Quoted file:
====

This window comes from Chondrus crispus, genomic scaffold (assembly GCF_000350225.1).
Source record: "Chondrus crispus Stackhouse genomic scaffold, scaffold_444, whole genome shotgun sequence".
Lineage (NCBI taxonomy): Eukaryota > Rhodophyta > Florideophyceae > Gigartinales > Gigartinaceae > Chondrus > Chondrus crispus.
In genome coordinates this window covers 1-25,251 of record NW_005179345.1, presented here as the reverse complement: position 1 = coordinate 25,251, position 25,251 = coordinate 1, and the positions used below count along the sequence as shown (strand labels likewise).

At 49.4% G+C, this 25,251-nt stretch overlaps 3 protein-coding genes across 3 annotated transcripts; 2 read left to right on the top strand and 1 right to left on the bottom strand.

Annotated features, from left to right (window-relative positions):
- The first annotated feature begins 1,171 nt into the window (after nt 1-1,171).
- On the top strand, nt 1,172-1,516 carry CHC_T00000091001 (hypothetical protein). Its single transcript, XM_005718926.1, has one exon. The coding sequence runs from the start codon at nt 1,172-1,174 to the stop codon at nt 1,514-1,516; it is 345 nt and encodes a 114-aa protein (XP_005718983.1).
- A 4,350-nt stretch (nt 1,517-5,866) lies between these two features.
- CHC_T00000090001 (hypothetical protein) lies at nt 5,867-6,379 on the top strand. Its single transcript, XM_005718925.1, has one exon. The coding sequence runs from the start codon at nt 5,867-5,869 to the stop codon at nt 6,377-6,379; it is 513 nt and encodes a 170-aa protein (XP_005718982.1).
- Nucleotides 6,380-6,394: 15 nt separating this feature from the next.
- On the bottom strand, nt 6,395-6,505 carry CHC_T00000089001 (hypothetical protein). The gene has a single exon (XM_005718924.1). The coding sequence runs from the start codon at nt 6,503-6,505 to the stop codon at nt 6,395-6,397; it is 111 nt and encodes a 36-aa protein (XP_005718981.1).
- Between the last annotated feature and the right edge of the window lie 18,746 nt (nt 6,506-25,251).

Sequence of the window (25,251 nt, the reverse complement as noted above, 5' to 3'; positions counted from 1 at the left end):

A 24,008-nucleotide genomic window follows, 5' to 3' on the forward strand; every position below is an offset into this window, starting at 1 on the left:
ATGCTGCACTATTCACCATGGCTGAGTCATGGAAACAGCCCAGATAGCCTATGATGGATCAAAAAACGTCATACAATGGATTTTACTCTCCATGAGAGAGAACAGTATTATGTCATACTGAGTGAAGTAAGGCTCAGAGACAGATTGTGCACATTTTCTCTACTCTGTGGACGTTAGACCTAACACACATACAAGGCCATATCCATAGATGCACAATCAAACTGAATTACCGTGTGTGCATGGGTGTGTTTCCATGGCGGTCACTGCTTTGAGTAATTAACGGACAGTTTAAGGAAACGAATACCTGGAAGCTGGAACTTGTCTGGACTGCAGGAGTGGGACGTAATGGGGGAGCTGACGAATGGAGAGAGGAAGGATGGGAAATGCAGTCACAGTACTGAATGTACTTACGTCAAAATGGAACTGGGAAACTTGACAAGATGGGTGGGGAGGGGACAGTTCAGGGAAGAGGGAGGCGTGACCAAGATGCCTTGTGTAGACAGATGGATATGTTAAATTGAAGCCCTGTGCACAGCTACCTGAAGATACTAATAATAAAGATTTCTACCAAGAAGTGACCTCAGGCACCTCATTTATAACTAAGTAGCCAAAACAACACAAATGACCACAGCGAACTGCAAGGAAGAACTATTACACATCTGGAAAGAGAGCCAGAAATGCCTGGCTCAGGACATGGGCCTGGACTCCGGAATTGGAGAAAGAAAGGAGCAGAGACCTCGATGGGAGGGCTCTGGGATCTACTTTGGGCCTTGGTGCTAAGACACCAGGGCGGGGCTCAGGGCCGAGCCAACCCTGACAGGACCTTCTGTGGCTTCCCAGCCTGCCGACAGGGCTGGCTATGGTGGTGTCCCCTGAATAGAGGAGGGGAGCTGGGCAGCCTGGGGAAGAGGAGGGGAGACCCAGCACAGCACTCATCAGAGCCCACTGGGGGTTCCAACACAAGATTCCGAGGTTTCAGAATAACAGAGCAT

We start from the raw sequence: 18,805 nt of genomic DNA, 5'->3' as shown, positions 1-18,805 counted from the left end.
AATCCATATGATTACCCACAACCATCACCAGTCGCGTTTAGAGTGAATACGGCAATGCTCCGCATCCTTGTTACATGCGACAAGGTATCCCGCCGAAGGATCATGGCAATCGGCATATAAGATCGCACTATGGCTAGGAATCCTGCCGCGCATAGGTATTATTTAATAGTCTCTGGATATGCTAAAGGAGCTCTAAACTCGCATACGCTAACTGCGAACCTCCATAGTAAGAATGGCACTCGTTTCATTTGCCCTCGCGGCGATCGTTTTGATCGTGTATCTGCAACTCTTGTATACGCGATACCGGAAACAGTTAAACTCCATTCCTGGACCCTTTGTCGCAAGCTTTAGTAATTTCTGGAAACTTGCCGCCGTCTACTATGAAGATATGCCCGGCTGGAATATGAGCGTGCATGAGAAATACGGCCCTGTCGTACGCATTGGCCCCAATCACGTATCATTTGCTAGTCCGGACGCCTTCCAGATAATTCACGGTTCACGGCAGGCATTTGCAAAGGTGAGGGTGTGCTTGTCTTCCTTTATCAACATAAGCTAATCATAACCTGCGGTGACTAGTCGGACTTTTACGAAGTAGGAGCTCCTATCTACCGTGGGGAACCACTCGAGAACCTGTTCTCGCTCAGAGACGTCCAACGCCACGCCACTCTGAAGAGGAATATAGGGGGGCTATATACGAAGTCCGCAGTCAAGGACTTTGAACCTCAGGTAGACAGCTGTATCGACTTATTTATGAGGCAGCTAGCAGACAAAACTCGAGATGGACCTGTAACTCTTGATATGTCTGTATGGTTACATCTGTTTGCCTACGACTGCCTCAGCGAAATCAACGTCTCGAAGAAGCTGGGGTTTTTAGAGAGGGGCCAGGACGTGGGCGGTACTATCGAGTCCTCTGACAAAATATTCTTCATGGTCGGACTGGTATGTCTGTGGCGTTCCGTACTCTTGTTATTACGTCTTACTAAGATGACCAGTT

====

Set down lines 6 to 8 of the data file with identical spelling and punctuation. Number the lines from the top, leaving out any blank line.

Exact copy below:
Annotated features, from left to right (window-relative positions):
- The first annotated feature begins 1,171 nt into the window (after nt 1-1,171).
- On the top strand, nt 1,172-1,516 carry CHC_T00000091001 (hypothetical protein). Its single transcript, XM_005718926.1, has one exon. The coding sequence runs from the start codon at nt 1,172-1,174 to the stop codon at nt 1,514-1,516; it is 345 nt and encodes a 114-aa protein (XP_005718983.1).